Gardener v. Architect?

I've heard a lot about the two different main "styles" of writing long-term fiction (long series or serials), gardener and architect. Gardeners will plant the seeds of characters or settings, then let the scenes and interactions and plot "grow" from there, while architects will have the majority of the plot and scenes planned out before they start writing. As a gardener myself, I've often wondered if the architect style would be easier, since one wouldn't have to think out the twists and turns while writing each installment.


What type of writer are you? What do you find easy or difficult about your style?


If you haven't already, I highly, highly, highly recommend watching Brandon Sanderson's videos on writing. He teaches a course at BYU on creative writing and has a website where they post his lectures on youtube. If you google "Brandon Sanderson Write About Dragons 2013" you'll find the website and all the lectures. Anyways, he talks about this in one of the lectures and suggests trying each style. Many authors, from what I understand, aren't just one or the other - they take elements of each and find what works best for them.


Personally, I don't outline like an architect, but I do have an ending in mind as well as a basic game plan in place before I start. For my current serial, I know exactly how it's going to end, I know how many arcs it will be, and I know more or less exactly what's going to happen in each arc leading up to the conclusion. Did I write all of it down? Not really. I knew the ending starting out and a few key scenes that I knew I wanted to include and then as I started to write, more and more ideas came to me to fill in the gaps. Does that mean the story will turn out exactly like I thought? Nah, as I'm writing things often change, but the general plot outline is there.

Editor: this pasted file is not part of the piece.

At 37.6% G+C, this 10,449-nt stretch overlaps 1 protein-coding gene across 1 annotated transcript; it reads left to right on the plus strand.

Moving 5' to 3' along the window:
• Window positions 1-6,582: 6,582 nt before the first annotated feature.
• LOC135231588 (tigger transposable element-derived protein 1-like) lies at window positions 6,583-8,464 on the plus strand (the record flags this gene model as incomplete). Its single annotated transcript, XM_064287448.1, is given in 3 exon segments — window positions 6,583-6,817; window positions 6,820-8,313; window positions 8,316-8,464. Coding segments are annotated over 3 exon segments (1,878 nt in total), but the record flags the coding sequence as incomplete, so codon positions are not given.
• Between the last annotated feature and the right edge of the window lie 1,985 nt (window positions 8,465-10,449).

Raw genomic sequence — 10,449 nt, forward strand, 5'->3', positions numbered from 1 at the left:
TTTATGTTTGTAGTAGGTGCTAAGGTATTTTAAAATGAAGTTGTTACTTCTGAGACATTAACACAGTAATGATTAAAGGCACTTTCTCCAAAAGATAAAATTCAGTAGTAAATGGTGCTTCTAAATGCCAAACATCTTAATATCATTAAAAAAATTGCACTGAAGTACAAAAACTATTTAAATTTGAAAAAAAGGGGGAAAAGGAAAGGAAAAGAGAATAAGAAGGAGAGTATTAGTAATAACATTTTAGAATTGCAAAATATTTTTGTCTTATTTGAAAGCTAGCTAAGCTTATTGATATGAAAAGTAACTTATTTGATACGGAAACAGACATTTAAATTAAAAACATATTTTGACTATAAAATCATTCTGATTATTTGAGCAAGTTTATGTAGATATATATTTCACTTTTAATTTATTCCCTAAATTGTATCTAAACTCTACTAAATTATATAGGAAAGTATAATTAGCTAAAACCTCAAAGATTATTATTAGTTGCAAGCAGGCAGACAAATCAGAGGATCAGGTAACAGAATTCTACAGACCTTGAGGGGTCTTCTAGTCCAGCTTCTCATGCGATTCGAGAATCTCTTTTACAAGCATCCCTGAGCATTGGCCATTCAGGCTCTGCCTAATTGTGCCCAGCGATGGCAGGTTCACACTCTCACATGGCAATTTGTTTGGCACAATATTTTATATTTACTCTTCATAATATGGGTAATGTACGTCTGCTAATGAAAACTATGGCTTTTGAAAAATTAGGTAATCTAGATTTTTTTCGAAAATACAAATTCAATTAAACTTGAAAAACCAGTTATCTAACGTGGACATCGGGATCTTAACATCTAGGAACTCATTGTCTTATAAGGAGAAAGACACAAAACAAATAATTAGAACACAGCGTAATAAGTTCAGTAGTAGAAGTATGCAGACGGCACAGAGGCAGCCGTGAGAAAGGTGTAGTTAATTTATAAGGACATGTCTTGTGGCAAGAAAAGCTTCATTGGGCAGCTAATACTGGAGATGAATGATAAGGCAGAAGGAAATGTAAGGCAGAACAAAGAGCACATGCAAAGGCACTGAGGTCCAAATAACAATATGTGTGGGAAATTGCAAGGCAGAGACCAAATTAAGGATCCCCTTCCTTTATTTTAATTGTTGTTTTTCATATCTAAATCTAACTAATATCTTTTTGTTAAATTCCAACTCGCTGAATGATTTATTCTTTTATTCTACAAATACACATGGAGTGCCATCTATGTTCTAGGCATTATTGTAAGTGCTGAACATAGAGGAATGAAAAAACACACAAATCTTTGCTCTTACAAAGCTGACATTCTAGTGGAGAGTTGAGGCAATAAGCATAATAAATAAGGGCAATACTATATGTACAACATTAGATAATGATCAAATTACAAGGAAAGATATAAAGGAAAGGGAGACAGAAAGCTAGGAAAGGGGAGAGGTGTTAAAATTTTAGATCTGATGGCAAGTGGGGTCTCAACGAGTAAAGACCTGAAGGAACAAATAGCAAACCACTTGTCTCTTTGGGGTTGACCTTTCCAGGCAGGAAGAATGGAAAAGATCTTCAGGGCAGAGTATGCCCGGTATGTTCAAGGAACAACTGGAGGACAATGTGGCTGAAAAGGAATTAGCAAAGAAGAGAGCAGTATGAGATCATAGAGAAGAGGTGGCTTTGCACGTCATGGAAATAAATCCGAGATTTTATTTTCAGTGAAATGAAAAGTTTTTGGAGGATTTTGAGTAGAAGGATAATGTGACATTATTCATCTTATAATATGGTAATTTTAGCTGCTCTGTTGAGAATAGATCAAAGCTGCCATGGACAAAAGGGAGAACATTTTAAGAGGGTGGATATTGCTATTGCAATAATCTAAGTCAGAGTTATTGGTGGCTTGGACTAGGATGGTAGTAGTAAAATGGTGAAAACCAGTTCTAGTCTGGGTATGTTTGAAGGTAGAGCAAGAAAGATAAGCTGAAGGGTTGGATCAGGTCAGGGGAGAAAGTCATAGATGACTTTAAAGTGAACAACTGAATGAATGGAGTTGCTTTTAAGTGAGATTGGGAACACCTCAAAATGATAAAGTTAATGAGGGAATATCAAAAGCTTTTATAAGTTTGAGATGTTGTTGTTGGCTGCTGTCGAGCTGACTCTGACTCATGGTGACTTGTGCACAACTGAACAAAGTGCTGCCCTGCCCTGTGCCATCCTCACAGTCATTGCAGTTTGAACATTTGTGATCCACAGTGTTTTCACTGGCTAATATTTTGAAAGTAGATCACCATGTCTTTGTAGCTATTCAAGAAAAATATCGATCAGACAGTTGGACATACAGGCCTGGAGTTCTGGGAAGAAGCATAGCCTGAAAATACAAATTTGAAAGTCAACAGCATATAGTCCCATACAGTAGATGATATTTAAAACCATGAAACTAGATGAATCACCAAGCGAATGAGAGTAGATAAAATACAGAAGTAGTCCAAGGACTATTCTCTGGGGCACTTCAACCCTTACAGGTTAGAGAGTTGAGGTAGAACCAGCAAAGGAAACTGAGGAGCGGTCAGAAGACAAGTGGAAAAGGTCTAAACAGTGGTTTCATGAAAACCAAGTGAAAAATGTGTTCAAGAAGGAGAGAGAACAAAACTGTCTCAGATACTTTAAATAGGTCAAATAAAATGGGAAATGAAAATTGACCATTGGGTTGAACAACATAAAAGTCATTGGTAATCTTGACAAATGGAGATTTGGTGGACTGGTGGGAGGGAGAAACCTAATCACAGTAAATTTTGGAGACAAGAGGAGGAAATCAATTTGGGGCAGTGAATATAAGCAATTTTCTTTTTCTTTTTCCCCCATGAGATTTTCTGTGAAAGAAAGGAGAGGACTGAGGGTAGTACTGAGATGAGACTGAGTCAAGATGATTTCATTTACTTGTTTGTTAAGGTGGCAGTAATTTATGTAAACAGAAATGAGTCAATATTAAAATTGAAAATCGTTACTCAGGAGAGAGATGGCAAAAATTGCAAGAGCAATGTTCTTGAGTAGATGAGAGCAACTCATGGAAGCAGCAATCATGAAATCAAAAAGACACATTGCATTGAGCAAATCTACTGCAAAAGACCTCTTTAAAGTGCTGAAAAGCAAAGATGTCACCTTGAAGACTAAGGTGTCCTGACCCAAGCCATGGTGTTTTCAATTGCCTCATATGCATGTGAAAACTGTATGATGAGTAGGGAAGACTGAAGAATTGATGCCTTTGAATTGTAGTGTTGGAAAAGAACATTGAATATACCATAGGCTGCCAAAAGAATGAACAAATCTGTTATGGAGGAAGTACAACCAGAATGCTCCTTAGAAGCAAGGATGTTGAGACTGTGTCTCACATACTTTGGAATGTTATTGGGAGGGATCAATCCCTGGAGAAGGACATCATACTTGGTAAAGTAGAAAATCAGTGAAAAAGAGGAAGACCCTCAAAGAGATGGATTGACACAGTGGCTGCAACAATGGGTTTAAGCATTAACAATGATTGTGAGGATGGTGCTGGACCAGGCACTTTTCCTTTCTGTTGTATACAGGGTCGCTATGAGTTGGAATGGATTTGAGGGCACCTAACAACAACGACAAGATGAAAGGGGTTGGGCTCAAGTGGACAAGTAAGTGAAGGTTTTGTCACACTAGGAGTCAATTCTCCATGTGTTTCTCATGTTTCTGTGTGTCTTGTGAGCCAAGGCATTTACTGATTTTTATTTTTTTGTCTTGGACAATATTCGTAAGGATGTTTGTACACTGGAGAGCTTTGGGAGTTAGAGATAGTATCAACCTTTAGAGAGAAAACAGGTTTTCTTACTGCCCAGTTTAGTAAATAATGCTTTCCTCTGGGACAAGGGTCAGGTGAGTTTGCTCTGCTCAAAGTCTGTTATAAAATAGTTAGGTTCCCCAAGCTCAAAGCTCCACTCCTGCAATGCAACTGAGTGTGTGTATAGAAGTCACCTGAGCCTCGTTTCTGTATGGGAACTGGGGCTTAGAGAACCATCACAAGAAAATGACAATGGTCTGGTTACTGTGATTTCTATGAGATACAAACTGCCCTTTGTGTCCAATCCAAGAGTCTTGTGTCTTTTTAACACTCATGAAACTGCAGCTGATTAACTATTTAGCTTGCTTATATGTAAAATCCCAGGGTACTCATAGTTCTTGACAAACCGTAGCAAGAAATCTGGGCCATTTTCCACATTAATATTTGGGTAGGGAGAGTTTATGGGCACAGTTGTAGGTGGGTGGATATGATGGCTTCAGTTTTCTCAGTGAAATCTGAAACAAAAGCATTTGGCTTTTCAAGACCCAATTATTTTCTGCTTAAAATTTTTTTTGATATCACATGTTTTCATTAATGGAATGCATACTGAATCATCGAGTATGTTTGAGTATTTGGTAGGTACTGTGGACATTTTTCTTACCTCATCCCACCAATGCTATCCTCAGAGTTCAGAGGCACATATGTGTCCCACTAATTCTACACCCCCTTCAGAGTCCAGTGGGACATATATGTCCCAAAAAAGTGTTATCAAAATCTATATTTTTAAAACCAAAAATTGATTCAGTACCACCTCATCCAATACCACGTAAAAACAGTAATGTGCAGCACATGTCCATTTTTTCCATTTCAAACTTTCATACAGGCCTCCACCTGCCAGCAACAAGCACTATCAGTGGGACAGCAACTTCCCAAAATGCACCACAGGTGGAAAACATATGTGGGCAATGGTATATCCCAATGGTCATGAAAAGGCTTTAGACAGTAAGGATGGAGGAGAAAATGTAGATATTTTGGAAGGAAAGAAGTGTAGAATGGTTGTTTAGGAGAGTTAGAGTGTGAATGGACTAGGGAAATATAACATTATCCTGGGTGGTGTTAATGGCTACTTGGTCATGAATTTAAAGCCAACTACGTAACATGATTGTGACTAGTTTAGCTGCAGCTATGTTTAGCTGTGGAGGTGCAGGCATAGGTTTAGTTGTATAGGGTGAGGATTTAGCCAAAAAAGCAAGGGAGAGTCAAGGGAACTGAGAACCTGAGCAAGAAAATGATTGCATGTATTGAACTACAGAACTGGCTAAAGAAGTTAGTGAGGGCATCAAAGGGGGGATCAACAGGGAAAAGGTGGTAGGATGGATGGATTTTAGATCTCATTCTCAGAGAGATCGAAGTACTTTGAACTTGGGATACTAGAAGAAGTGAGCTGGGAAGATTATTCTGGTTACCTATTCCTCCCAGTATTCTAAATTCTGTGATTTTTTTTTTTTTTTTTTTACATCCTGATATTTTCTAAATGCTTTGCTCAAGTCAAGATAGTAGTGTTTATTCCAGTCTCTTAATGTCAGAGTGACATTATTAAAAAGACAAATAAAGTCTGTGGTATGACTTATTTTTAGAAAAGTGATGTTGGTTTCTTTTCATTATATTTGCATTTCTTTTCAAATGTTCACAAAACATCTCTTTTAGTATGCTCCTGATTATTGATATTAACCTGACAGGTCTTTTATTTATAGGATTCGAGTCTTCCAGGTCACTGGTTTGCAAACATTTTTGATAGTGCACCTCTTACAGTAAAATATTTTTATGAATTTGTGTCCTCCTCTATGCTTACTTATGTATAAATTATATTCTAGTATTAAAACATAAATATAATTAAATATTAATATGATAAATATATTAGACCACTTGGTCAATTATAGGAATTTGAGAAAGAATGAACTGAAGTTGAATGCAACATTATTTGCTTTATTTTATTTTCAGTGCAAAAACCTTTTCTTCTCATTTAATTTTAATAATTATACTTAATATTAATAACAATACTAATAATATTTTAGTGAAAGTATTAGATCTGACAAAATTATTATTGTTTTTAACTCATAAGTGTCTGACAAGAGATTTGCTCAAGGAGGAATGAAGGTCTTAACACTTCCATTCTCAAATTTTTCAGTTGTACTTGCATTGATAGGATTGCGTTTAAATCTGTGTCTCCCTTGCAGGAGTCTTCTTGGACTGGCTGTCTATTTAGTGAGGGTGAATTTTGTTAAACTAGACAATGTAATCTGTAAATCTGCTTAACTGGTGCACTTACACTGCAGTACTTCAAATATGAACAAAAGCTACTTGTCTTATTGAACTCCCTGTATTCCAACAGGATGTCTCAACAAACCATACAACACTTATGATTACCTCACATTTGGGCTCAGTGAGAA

If there's one thing I think can benefit a gardner, it's this: know where you're going. If you write by the hip, it's great and all, but sometimes you just end up spinning your wheels and you'll have these arcs/books where nothing really happens. If you have an endgame in mind, it really helps streamline everything. This way, when you're "gardening," you're doing so with a purpose.


Just my 2 cents.


Edit: No two people have the exact same writing style. You just have to experiment and find what works for you. For me, I tried outlining (writing everything down) and found that it tended to kill my drive to write. I also found that so much would change during that first draft (new ideas would surface, subplots, etc) that it almost wasn't worth it for me to take so much time outlining.


Maddirose - a few others have raised the same question in different ways. You might want to search the forum for the term "pantser" as it pulls up relevant threads on planning/ not planning.


Not sure this will work: http://forums.webfictionguide.com/search.php?q=pantser


@eventoe you are evil...I cannot stop watching these now. I love his Mistborne series, and I had no clue he lectures. I also like what you said about taking different elements from each style. I'm just recently learning the different writing tools I have at my disposal, so sad as it sounds I wouldn't have thought to do that.


@SGL Aah, I thought to search for "gardener" and "architect" before I posted, but didn't think to check for different terms. Thanks!


FWIW I like your analogy although "pantser" sticks in my brain long after the threads have come and gone :)


I like to think of myself as a civil engineer. I have a plan, i outline a tight sequecne of events, places, people, things, and then we open up the new subdivision, everyone moves into the place ive designed, and starts doing whatever the hell they want...


I find having an outline required for me, but hte characters keep changing things on me...